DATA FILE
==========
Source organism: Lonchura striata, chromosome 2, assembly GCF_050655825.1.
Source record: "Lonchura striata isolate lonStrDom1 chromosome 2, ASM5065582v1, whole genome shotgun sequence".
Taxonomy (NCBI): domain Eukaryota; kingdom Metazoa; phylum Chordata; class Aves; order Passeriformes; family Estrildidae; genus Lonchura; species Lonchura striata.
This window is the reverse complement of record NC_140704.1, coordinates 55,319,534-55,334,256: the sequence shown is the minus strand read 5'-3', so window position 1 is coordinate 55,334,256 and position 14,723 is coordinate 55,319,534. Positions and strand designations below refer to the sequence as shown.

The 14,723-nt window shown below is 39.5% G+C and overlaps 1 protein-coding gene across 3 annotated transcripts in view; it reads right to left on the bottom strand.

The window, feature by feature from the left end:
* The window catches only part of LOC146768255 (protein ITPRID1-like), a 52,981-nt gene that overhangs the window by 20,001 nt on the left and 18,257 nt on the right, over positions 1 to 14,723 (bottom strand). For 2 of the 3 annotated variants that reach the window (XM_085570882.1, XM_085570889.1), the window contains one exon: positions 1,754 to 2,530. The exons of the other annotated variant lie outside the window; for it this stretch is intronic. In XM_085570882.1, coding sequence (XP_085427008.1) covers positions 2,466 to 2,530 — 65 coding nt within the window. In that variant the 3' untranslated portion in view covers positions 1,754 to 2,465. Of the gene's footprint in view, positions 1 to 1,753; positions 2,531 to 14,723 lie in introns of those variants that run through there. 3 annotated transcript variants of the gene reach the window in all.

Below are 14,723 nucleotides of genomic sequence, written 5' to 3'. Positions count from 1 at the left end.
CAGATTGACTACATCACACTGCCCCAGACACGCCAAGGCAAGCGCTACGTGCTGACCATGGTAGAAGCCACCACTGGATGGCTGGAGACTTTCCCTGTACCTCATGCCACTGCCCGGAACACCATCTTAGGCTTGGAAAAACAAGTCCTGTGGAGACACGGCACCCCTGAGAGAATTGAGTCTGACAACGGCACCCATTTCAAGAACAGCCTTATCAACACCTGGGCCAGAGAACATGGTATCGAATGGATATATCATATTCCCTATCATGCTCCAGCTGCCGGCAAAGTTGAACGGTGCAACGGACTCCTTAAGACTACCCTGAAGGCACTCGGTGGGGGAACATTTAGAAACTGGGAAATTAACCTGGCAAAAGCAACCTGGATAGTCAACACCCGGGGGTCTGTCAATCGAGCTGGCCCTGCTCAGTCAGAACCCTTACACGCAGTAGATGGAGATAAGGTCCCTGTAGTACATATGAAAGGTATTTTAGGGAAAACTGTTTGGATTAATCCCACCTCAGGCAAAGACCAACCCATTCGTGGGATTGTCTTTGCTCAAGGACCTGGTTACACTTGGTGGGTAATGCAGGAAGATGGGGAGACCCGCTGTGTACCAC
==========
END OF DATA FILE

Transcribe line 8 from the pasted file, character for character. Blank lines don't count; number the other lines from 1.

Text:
Below are 14,723 nucleotides of genomic sequence, written 5' to 3'. Positions count from 1 at the left end.